Preparing the ED for Single Patient Decontamination
September 11th and the subsequent anthrax attacks underscored the need for hospitals to prepare to treat victims of weapons of mass destruction. Joint Commission Emergency Management standards (1) require hospitals to develop plans that provide for chemical, biological, radiological and nuclear (CBRN) decontamination. In addition, the federal government has committed millions of dollars in grants funds to prepare hospitals for patient decontamination and other terrorism related emergencies. To that end, many IHS hospitals have assembled patient decontamination teams and purchased large portable shower tents that can be deployed following a mass casualty event. However, many IHS facilities are located in rural areas where it is just as likely if not more so that a single patient will present contaminated with a hazardous material such as a pesticide from a farm accident. The deployment of a decontamination team and shower tent under the best of circumstances will likely take at least 30 minutes. This poses a question: are IHS hospitals prepared to decontaminate a single patient quickly and effectively? This article explores key facets of single patient decontamination including who will likely be conducting single patient decontamination, maintaining appropriate supplies and equipment, as well as coordinating the proper training.
Elements of a Single Patient Decontamination Plan
Planning for single patient decontamination should include identification of the workers who will be washing the patient, training, location of the decontamination site, source of water, security, medical monitoring of workers, proper clean up, donning and doffing of personal protective equipment (PPE), and more (2).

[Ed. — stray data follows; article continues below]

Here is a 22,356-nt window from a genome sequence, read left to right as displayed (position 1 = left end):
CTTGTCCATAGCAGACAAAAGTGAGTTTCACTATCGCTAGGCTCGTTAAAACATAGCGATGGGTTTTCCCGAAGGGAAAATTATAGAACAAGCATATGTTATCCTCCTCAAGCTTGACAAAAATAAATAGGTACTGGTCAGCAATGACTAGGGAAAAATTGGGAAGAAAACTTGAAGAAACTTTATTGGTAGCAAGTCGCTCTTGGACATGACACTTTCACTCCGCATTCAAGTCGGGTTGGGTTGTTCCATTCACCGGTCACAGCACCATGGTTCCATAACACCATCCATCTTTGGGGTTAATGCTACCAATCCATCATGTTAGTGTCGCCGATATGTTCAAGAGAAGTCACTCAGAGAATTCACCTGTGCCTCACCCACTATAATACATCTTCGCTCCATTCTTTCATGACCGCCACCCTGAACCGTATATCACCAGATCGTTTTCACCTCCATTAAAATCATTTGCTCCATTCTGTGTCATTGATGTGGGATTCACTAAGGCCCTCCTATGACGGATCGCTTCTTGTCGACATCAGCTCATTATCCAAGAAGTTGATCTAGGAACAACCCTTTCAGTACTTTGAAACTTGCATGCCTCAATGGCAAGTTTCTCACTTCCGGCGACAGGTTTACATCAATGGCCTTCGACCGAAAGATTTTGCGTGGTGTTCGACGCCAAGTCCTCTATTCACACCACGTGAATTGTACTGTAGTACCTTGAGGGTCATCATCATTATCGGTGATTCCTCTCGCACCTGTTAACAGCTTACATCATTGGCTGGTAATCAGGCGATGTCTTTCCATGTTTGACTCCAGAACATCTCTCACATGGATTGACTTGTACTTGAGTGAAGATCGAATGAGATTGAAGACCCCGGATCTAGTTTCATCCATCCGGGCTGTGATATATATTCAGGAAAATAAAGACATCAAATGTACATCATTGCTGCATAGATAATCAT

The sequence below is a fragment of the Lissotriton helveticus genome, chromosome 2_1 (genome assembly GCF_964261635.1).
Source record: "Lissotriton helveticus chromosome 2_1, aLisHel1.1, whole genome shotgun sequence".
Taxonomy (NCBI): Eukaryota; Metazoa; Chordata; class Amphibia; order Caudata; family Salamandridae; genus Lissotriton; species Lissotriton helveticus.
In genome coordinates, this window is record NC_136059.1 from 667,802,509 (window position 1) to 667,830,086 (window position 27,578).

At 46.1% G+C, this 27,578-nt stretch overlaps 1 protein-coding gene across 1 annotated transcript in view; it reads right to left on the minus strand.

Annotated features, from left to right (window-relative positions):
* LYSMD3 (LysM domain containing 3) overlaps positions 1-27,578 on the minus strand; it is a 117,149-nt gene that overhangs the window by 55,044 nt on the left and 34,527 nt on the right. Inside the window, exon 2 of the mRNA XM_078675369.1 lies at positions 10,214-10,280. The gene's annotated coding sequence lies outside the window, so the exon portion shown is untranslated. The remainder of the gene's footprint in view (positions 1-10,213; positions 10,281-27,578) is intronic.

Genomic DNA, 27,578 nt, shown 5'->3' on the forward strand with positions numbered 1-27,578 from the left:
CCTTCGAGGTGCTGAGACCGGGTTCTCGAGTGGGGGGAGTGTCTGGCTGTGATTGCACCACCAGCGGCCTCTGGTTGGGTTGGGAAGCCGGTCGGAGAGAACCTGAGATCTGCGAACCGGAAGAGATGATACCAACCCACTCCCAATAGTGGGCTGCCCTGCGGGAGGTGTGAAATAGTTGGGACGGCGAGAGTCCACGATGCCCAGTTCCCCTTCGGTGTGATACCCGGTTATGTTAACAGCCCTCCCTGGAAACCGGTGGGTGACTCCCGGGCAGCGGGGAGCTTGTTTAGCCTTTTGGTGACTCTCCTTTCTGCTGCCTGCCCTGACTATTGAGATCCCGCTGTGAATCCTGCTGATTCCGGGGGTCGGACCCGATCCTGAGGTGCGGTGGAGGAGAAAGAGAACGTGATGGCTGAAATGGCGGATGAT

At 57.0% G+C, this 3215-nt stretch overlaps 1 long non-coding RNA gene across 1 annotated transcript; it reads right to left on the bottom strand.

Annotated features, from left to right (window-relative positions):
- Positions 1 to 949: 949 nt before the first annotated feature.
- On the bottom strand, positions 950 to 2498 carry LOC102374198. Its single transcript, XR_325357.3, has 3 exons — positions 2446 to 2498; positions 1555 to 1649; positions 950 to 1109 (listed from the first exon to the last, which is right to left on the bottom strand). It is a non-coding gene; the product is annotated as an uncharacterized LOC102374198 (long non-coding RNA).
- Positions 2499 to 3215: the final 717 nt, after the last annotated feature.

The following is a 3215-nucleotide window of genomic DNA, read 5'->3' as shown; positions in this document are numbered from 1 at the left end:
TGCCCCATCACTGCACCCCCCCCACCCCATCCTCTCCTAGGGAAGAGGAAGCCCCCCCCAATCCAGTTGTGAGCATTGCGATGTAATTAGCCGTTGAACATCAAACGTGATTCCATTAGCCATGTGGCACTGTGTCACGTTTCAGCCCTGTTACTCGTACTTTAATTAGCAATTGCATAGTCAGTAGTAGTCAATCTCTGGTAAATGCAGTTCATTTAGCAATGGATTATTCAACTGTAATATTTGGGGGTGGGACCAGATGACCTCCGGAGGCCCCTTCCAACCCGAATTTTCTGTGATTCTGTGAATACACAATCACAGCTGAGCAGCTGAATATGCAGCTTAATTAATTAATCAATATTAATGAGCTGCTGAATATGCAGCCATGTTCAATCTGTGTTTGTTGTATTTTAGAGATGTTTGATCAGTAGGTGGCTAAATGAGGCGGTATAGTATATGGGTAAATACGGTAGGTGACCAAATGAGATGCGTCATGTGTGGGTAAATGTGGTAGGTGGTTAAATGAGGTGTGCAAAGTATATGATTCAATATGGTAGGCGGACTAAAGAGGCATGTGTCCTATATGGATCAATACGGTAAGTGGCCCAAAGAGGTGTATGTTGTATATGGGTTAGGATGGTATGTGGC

When presented with a single contaminated patient, time is of the essence, particularly if the patient has injuries. The patient may also present after normal hours. Therefore, Emergency Department (ED) staff will likely have to conduct the patient decontamination. ED personnel should be trained, know the location of the supplies and have appropriate personnel protective equipment on hand.
What equipment is needed?
According to the OSHA publication Best Practices for Hospital-Based First Receivers of Victims from Mass Casualty Incidents Involving the Release of Hazardous Substances, Emergency Departments should have an internal decontamination room to be used for single patient decontamination. The room should be directly vented to the outside with a negative pressure relationship to the rest of the hospital. It should have an active drain valve to divert wastewater into a holding tank and prevent contamination of the community sewer system. The room should be free of non essential and non disposable equipment and should be stocked with necessary items for proper decontamination procedures.
Unfortunately, a dedicated decon room is not always available, especially in older facilities, and the patient will have to be decontaminated outside to prevent entrainment of contaminants in the hospital’s HVAC system. In this case, an outside water source should be accessible with both hot and cold water. A garden hose with a spray nozzle should be available to wash off the patient. The hospital should have a plastic pool to contain the waste water. The location of the decontamination site should consider privacy, and a curtain should be stored along with the pool.
The ED should maintain “decon go kit” containing:
• Powered air-purifying respirator (PAPR)
• HEPA/organic vapor/acid gas cartridges
• Double layer protective gloves
• Chemical resistant suit
• Chemical-protective tape to seal suit
• Chemical-protective boots
• Garden hose with spray nozzle
• Mild soap or shampoo
• Plastic pool
• Scrub pads